Ten tablets were randomly selected from each brand and the crushing strength was determined with a tablet hardness tester. The pressure at which each tablet was crushed was recorded.

 

2.4. Determination of thickness

 

    The thicknesses of 10 tablets from each brand were determined individually with a micrometer. The average thicknesses for each brand as well as the percentage deviation from the mean value were obtained.

 

Figure 2. Dissolution rate for 40 mg propranolol tablets.

Table 2. Continued.

Code

Average

% Deviation from

Average assay

% Deviation from

 

thickness (mm)

average thickness

(%)

average assay

a

2.58

2.2

9.8

2

b

3.10

3.6

9.9

4

c

3.73

0.1

39.8             

1.5

d

3.29

0.9

39.4             

0.5

e

3.45

1.2

50

1

f

4.46

1.6

100.9

1.5

g

4.87

0.4

102.9

0.5

h

4.34

1

99.1

0.2

i

5.08

0.6

96

0.3

j

4.64

0.9

106

2.5


2.5. Assay

 

Assay test was undertaken using BP pharmacopea method by ultraviolet spec-trophotometer.

 

2.5.1. Propranolol tablets

 

     Twenty tablets from each brand were weighed together and crushed. Twenty mg of the powdered samples were weighed, 20 ml water was added, shaken well and made up to 100 ml with methanol while shacking. The solution was filtered and 10 ml of filtrate was diluted with methanol to 50 ml. The absorbance of the final solution was read at 290 nm. The percentage content was calculated for each brand on the basis of absorbance of 206 for a 1% propranolol solution.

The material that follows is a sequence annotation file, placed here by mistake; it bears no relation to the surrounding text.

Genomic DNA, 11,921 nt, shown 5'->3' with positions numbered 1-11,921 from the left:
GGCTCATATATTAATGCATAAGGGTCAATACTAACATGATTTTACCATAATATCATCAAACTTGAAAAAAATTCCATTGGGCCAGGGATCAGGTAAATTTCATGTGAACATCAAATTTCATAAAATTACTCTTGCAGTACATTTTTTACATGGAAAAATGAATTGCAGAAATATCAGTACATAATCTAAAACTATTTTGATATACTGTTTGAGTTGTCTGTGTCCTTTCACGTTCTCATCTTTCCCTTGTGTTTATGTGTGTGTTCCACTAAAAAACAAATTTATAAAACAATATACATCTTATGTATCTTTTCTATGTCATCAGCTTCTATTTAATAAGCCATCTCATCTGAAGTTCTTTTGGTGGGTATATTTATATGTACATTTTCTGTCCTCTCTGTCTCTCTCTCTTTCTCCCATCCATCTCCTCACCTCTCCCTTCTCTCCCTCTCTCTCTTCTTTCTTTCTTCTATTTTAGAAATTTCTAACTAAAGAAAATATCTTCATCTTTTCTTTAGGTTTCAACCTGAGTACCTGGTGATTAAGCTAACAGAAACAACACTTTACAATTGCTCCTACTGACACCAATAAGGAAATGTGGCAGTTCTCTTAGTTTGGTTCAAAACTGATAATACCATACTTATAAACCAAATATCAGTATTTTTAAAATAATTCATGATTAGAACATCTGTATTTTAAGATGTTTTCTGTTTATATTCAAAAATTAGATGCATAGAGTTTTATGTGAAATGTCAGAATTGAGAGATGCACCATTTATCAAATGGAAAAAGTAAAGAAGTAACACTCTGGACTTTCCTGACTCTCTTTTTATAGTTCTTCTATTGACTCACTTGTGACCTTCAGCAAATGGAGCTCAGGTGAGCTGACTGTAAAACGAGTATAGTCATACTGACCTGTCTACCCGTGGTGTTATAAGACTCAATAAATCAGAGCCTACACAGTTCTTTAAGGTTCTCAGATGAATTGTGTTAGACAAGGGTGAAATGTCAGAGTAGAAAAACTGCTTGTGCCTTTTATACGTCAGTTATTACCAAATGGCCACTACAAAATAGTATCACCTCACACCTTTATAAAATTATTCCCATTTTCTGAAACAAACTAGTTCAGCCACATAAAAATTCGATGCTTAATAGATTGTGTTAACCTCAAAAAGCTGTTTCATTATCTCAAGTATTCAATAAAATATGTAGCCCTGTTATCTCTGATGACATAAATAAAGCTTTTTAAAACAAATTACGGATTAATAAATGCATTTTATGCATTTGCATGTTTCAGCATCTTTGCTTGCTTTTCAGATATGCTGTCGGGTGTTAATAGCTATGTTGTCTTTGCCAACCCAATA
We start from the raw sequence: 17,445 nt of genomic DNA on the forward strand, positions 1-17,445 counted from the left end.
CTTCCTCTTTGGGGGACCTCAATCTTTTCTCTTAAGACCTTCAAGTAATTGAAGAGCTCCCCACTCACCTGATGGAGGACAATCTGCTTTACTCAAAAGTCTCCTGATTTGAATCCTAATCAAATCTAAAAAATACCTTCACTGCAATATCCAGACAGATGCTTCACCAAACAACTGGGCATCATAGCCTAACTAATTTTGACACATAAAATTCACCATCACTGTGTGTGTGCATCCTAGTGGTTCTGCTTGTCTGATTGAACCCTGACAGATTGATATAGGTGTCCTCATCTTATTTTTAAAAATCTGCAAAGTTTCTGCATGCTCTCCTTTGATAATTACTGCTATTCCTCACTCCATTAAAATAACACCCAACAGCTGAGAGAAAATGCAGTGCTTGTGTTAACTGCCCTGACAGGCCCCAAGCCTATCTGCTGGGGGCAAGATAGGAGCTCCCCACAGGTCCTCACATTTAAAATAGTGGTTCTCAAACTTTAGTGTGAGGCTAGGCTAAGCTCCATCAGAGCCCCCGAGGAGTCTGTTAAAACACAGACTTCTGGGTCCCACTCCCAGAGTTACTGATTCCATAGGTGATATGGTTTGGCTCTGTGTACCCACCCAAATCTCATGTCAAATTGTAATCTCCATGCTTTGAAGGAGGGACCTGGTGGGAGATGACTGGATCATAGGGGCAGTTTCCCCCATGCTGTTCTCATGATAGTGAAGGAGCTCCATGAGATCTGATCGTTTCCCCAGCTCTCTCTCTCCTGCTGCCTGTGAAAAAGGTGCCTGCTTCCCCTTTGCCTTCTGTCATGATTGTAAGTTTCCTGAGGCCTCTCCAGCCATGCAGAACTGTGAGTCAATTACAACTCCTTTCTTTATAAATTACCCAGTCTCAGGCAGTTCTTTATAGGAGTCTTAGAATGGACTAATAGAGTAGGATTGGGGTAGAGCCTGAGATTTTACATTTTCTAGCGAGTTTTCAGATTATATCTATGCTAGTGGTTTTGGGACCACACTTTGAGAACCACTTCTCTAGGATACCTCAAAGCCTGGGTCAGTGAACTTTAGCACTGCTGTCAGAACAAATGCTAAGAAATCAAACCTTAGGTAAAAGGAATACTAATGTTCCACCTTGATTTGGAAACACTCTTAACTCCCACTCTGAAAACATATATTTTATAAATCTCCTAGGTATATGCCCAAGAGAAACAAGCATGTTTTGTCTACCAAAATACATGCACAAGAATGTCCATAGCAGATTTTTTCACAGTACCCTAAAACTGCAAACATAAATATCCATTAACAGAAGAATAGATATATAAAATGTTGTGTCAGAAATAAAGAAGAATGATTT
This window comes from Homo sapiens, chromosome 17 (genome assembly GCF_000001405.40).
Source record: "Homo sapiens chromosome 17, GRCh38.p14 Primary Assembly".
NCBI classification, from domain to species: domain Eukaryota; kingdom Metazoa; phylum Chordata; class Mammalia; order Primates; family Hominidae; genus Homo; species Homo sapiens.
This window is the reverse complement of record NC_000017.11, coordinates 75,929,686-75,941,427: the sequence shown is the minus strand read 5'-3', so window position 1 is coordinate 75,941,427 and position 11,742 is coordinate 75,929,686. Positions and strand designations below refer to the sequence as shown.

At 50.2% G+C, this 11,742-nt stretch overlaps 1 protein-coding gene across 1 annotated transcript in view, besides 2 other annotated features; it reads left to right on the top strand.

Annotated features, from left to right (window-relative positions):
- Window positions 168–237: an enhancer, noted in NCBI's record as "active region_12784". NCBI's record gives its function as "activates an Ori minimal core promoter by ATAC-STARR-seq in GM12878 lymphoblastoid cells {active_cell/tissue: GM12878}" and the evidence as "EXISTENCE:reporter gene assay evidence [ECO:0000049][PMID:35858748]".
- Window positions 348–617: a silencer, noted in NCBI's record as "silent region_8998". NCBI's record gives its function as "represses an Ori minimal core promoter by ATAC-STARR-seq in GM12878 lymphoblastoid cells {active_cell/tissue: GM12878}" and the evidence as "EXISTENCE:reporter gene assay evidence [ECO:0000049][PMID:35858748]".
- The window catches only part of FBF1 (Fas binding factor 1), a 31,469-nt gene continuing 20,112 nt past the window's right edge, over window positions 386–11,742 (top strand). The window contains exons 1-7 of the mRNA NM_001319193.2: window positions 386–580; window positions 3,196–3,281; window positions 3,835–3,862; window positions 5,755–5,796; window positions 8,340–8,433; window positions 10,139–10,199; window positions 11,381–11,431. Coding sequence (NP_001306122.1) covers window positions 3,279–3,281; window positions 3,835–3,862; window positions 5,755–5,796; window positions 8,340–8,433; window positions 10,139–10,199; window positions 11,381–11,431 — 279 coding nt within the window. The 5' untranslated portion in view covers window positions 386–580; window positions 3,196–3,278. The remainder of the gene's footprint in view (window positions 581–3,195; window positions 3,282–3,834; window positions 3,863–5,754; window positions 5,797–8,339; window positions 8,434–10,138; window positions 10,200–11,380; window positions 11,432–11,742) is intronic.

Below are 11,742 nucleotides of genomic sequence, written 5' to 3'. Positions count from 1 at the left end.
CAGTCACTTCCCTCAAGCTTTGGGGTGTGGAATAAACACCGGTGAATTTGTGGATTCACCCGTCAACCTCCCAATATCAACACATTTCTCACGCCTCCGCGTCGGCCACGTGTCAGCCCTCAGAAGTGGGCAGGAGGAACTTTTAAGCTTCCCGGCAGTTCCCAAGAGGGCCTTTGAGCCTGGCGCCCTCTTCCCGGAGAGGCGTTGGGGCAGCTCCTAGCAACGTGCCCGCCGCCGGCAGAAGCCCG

2.5.2. Atenolol tablets

 

     Twenty tablets from each brand were weighed together and crushed. 300 ml methanol was added to the powdered samples and stirred at 60 °C for 15 min. The solution was diluted with methanol to 500 ml after cooling and filtered. A 0.01% concentration (w/w, 100 mg/ml) was prepared. The absorbance of the final solution was read at 275 nm. The percentage content was calculated for each brand on the basis of absorbance of 53.7 for a 1% atenolol solution.

 

2.6. Content uniformity

 

      The content of 10 tablets from each brand was extracted individually. The concentration of each sample was determined from a calibration curve obtained from pure samples of propranolol and atenolol. The average content, percentage of coefficient variation as well as percentage deviation from the mean value for each brand were obtained.

 

Figure 3. Dissolution rate for 50 mg atenolol tablets.

Table 2. Continued.

 

 

 

 

 

 

 

 

 

Code

Content

% Deviation

Average

% Deviation

 

uniformity

from content

disintegration

from average

 

(mg)

uniformity

time (min)

disintegration time

a

9.9

4

3.7

22.2                  

b

9.4

4.3

3.3

15.8                   

c

37.6

3.2

4.5

12.2                   

d

39.1

4.6

4.2

17.9                   

e

52.8

4

8

11.1

f

102.2

6.3

11.5

7.3                    

g

102.1

5.6

5.7

21.2                   

h

99.9

4.2

6

21

i

91.6

7.9

12.7

23.1                  

j

101.4

2.7

11

8.1                    

2.7. Disintegration test

 

    Disintegration test was undertaken using BP method. Six tablets from each brand were employed in 1000 ml distilled water, using erweka disintegration apparatus at 28-32 rpm/min for 30 min. at 37 °C. The average disintegration time for each brand were obtained.